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Barry Smart By Barry Smart Consultant
How to apply behaviour driven development to data and analytics projects

TLDR; we explore the application of behaviour driven development (BDD) to data and analytics projects. We demonstrate this by writing a Gherkin specification for a specific data engineering requirement and using the Python Behave package to execute it.

In our previous blog Extract insights from tag lists using Python Pandas and Power BI, we highlighted a number of engineering practices that hadn't been applied to the solution and we promised to tackle them in future blogs, one of which was:

"How can we verify that the requirements are being met?"

The obvious answer to the question is to implement a set of tests to prove that the code is working. Packages such as pytest make it possible to script and automate those tests. This will deliver some value to the project.

But we want to take a step back before leaping into solution mode. Fundamentally, we want to explore what becomes before any code (or tests) are written: i.e. the process of exploring, defining and refining the behaviour of the system you are creating in collaboration with end users and other stakeholders; and how then you can make that specification executable in order to verify that your requirements are met. This approach is quite nuanced, but when applied in the correct manner, it can unlock a range of benefits that will accelerate time to value, reduce risk and minimise the total cost of ownership (TCO).

In this blog we will demonstrate how a methodology called behaviour driven development (BDD) can be applied to data and analytics projects. We will do this by using BDD to capture the requirements introduced in the previous blog which are concerned with exploring the relationship between planets and terrains in the Star Wars planets dataset. The output will be an executable specification that we will use to verify that the requirements have been met. Along the way we will highlight how BDD provides a range of other benefits in addition to quality assurance.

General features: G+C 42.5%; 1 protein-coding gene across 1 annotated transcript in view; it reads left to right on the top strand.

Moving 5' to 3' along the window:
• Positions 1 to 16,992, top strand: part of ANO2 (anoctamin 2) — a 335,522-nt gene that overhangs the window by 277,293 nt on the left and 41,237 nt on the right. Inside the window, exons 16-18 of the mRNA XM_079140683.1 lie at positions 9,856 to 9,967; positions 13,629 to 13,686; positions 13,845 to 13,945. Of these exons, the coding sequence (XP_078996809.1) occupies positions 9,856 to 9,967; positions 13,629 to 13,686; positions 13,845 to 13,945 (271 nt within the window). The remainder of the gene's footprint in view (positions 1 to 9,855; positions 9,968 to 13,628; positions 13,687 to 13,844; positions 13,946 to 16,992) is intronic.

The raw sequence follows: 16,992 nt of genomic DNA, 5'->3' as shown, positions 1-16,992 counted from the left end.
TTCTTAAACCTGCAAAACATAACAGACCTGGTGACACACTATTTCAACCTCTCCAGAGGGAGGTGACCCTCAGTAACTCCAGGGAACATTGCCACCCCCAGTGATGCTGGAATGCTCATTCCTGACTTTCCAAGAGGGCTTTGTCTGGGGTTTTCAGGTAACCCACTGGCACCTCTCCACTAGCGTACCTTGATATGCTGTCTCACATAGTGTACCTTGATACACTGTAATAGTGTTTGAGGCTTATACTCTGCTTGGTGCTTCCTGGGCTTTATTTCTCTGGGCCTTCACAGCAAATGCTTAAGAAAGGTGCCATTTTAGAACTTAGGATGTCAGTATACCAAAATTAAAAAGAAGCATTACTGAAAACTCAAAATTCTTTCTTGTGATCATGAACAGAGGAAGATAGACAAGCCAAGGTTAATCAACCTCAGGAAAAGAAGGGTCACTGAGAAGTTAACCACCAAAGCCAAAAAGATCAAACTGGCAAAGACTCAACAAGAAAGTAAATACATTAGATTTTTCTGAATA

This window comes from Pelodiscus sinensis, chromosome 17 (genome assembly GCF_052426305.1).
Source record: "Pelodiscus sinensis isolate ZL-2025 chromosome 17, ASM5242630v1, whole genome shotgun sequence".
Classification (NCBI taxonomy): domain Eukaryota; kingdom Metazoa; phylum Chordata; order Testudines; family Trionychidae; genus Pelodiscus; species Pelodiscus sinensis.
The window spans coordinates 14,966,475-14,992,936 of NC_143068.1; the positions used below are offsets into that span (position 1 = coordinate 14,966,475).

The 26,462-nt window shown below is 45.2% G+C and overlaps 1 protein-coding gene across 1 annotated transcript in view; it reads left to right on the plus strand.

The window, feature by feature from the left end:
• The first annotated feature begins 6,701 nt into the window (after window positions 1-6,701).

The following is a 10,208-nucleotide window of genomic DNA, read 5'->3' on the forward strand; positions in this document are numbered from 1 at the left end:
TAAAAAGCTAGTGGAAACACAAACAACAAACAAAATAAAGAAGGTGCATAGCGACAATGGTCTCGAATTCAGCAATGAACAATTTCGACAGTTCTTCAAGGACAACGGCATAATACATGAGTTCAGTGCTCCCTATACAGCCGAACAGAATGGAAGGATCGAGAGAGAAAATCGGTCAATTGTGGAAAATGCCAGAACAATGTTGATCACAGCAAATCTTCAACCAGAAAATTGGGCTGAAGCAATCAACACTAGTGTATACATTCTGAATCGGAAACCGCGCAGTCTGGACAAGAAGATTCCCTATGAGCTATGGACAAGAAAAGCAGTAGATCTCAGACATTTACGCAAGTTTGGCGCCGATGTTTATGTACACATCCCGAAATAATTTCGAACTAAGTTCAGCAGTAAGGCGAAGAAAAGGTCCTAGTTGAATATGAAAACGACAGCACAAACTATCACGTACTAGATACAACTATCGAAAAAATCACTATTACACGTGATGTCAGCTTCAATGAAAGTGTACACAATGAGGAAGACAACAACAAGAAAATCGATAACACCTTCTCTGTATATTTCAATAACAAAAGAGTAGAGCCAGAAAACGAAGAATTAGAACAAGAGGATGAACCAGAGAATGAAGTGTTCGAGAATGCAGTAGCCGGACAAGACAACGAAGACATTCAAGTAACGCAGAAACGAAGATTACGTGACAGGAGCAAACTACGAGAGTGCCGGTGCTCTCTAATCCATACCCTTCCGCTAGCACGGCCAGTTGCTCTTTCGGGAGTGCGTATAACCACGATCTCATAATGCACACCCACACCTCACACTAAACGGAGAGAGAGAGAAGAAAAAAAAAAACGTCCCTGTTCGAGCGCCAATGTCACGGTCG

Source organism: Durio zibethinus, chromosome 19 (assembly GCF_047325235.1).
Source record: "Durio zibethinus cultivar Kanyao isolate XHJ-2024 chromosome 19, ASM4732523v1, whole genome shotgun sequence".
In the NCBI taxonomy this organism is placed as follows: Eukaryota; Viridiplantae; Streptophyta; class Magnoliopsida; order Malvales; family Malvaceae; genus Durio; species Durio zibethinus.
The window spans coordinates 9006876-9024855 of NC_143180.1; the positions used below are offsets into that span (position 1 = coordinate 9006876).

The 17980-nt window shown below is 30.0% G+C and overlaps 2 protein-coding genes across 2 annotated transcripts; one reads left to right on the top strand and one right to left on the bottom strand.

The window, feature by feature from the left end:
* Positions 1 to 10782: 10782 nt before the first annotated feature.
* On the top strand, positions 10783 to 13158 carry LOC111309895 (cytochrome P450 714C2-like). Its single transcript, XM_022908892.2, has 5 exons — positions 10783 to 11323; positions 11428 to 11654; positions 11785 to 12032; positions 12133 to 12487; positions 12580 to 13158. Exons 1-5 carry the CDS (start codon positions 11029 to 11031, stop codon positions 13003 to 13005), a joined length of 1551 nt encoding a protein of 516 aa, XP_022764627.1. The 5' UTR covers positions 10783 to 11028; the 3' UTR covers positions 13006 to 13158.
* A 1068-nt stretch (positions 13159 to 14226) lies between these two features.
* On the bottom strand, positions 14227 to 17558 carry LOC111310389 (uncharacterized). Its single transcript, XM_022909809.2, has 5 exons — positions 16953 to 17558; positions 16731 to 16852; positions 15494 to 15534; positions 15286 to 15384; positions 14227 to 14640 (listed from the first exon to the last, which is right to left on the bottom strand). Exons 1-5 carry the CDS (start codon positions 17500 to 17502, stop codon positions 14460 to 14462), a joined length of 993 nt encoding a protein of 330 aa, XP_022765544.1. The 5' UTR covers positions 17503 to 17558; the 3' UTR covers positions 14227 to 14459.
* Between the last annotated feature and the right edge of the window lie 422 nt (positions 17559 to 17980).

What is BDD?

Behaviour driven development (BDD) has become popular in agile software development. The overall objective of BDD is stated succinctly by Gojko Adzic in his book "Specification by Example":

to specify, develop, and deliver the right software, without defects, in very short cycles

The focus of the BDD process is the executable specification. This is a natural language document, written using a specific syntax to describe the desired behaviour of the software system.

Let's explore the key aspects highlighted above in more detail:

  • Natural language (rather than code) is used to enable all stakeholders to get involved in capturing, exploring, challenging, prioritising, refining and evolving the requirements. This enables multi-disciplinary teams (product owners, end users, software engineers, UX specialists and test analysts) to collaborate around a single set of requirements documents. For a broader perspective on this, see Carmel's blog How to enable intra-business communication using user stories, BDD specs and a ubiquitous language

  • A common Syntax is adopted to enforce consistency and to encourage requirements to be defined at a sufficient level of detail. In this blog, we use the Gherkin syntax (more on this below) to encourage authors to adopt a consistent format. One of the key benefits about establishing this ubiquitous approach is that you are modelling the language of the business domain, as the language evolves, or you spot inconsistencies, this will have an impact on the implementation of the code as you hammer out those details.

  • Articulation of the desired behaviour is the focus of the BDD executable specification. Each feature is captured using the popular user story format: "As a [persona / role], I want to [action to perform], so that [business value delivered].". A user story is then expanded with a set of acceptance criteria (scenarios), each of which is captured using the syntax "Given [initial conditions], when [event], then [expected outcome]." This promotes a focus on business value, enables effective prioritisation of features and provides clarity by defining concrete examples.